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Critical Area

Mississippi River Critical Area

South St. Paul stands strong to preserve open space

South St. Paul City Council

Cheers to the South St. Paul City Council! (Photo courtesy

FMR would like to thank the South St. Paul City Council and celebrate their recent decision to preserve a city-owned 5-acre site as open space. The site is located near the Mississippi River and adjacent to the Mississippi River Trail scheduled to be constructed in 2017. The council rejected a push to change the largely tree-covered site into a paved industrial railroad storage area.

This is a big win that maintains the city’s commitment to a more public and green riverfront for future generations!

October 27

Crown Hydro is back, but can it stand up to a new and exciting civic proposal?

The newly proposed Falls Park and Visitor Center

A new proposal for the downtown Minneapolis riverfront, the Falls Park and Visitor Center (above) seems to be gathering momentum. However, a 20-plus-years-old effort to build a hydroelectric power plant in this area has re-emerged. Image courtesy of VJAA.

Amidst strong community opposition, Crown Hydro continues to pursue its proposal for a new hydroelectric plant near the Stone Arch Bridge. One group is fighting back with an alternative idea to use the now-closed St. Anthony Falls Lock as an interpretive center and meeting space.

October 19

South St. Paul seeks to replace trees with industry along Mississippi River Trail

As you grab your bike and enjoy the Mississippi River Trail in the coming years, what would you prefer: views of the river through a grove of trees or a long tall fence and a railroad storage yard? The South St. Paul planning commission faced that very question in early September and voted five to one to preserve the trees. But now the question is moving to the South St. Paul City Council.

September 12

DNR supports key FMR-sought protections for metro river corridor

New land-use and development rules will better protect the Twin Cities stretch of the Mississippi River, our local national park.  

During the final phase of developing updated rules for the Mississippi River Critical Area, the Minnesota Department of Natural Resources recommended a number of positive changes in response to comments from FMR staff and advocates.

September 12

Endangered species recovery at FMR restoration sites

A trio of endangered species recently found at FMR conservation and restoration sites.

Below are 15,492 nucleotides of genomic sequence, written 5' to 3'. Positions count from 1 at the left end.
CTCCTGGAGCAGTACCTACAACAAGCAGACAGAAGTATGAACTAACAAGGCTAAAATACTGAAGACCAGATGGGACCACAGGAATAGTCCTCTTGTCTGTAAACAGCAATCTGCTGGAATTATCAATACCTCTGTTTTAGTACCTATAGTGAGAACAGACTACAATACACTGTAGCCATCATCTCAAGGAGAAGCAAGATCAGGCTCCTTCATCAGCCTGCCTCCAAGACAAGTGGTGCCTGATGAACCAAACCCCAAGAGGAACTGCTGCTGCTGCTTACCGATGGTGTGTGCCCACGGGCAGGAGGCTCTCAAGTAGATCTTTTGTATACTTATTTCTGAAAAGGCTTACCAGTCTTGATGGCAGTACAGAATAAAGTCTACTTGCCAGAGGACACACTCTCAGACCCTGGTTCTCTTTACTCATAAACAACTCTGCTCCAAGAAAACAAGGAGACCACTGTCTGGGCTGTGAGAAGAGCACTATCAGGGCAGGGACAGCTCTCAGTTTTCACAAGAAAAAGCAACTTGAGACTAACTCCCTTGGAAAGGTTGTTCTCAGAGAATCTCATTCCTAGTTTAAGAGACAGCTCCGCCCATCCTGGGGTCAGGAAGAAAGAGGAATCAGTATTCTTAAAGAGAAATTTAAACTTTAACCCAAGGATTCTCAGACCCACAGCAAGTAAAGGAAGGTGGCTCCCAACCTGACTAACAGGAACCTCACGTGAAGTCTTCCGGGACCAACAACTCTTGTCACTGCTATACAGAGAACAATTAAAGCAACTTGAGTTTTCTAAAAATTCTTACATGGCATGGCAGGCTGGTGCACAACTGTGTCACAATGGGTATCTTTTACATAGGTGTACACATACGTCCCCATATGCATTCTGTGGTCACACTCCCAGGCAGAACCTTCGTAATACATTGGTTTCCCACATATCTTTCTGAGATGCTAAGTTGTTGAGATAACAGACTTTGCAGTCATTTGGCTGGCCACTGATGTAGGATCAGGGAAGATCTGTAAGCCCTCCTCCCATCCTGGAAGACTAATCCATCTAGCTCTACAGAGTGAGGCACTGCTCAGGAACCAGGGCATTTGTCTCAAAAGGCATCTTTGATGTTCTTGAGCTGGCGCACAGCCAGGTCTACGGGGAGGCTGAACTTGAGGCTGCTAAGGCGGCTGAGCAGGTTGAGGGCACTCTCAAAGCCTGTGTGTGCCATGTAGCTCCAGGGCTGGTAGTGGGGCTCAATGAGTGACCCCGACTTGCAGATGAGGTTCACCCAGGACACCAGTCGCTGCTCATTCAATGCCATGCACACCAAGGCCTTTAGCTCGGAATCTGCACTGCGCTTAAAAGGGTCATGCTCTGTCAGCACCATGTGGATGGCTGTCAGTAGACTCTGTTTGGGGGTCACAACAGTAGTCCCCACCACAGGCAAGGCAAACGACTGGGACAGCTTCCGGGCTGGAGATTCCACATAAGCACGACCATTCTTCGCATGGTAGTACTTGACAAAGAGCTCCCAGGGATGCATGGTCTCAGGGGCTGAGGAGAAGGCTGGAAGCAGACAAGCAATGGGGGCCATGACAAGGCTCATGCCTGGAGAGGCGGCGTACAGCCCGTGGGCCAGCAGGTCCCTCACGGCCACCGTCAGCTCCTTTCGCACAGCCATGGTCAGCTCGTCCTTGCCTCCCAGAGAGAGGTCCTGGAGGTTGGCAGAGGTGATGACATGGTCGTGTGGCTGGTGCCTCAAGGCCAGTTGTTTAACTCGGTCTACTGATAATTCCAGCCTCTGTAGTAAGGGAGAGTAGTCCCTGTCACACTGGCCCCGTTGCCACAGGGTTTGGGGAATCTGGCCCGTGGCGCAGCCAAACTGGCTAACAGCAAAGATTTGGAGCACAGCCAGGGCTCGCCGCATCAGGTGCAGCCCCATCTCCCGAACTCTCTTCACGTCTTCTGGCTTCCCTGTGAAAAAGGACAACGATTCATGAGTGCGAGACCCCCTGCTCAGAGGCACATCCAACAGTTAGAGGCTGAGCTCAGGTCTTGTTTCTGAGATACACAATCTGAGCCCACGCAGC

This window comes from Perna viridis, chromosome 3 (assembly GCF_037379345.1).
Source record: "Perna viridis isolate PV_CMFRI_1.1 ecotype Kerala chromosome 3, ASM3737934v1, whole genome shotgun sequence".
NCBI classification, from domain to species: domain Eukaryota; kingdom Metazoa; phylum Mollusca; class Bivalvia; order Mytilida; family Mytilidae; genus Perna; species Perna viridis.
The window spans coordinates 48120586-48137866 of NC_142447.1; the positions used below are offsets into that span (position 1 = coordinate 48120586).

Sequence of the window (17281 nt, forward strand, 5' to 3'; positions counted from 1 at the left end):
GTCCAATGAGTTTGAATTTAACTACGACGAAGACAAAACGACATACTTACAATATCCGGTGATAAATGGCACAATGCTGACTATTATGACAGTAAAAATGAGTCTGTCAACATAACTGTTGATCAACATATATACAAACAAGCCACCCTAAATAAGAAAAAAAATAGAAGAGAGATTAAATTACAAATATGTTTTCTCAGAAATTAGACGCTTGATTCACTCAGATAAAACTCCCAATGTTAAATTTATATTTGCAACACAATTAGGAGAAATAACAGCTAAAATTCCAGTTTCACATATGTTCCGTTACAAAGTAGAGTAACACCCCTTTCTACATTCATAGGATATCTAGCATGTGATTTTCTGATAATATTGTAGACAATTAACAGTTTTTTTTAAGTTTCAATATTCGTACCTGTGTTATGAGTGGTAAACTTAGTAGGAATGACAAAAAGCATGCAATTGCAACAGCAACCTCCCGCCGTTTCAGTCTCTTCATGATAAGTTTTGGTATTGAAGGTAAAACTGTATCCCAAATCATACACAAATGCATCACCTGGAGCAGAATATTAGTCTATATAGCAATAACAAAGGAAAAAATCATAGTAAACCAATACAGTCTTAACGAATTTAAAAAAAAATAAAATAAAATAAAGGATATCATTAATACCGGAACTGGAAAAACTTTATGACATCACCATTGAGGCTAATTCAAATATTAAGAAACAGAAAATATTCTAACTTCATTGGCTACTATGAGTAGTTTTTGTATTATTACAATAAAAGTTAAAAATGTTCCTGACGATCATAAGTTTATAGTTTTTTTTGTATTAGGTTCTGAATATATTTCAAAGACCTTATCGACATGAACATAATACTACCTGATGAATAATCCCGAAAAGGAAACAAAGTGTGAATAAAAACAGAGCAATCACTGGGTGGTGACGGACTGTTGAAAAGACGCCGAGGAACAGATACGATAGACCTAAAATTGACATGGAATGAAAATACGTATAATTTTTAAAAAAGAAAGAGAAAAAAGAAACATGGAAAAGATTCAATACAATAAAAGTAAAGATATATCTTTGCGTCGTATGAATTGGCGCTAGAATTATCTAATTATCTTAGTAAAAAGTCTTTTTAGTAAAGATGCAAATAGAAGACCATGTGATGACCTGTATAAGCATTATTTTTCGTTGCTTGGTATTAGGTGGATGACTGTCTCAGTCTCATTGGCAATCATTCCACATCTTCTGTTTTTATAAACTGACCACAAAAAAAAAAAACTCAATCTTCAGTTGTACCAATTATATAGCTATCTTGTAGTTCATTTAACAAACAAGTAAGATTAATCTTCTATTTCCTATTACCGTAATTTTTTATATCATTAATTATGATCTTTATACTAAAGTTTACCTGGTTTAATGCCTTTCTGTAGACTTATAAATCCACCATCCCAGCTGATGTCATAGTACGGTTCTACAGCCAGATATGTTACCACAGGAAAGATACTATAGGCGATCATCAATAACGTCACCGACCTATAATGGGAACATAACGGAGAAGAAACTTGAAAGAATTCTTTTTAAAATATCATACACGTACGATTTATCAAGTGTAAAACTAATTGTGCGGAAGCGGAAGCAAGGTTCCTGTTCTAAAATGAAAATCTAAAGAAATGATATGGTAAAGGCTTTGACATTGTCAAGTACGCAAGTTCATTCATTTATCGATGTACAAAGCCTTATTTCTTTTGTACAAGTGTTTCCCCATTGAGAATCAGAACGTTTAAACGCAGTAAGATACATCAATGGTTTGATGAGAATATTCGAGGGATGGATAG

A trio of endangered species recently found at FMR conservation and restoration sites. Left to right: Loggerhead shrike, Blanchard's cricket frog and Henslow's sparrow. Photos by Terry Ross, Greg Schecter and Scott Krych.

Plant and animal populations decline for many reasons — habitat loss, climate change, pollution and other factors. The Endangered Species Act was enacted in 1973 to prevent the decline and extinction of at-risk species and aid their recovery. At FMR, one of the ways we can best benefit endangered species is through the enhancement or restoration of native habitat. FMR’s many restoration sites do just that, providing much-needed habitat for both common and endangered plants and animals.

While the Endangered Species Act has benefitted countless species, we’d like to think our restorations have as well. We've spotted three endangered species — loggerhead shrike, Blanchard's cricket frog and Henslow's sparrow — at our sites so far this year! 

August 8

Reconnecting North Mpls to its riverfront

The desolate West Broadway bridge over I-94

For many Northsiders, this is the path to the Mississippi River: the West Broadway bridge over Interstate-94. Improvements like a barrier separating the sidewalk from cars, a safe biking space, updating the chainlink fence and adding greenery or art would make this a far more welcoming route for pedestrians and bicyclists traveling to the river.

Currently, the majority of North's residents must make their way over Interstate-94 and through a wall of industry to see and enjoy their riverfront. FMR is working to understand these barriers and identify opportunities to reconnect Northside residents to their Mississippi River. As more of this riverfront transforms from industrial use to parks and trails — changes that FMR has long advocated — we must work hard to ensure that current and future riverfront parks are accessible to area residents. 

June 9

(Video) 'Rebirth: The Mississippi's National Park'

Produced for FMR by award-winning local filmmakers John Kaul and Tom Reiter, and narrated by Minnesota Public Radio's Steve Seel, this 30-minute documentary tells the story of how one man’s vision — combined with smart citizen advocacy and effective political leadership — created the Mississippi River's first and only national park right here in the Twin Cities. Enjoy the film online, request a copy for your local library, school or organization. 

May 27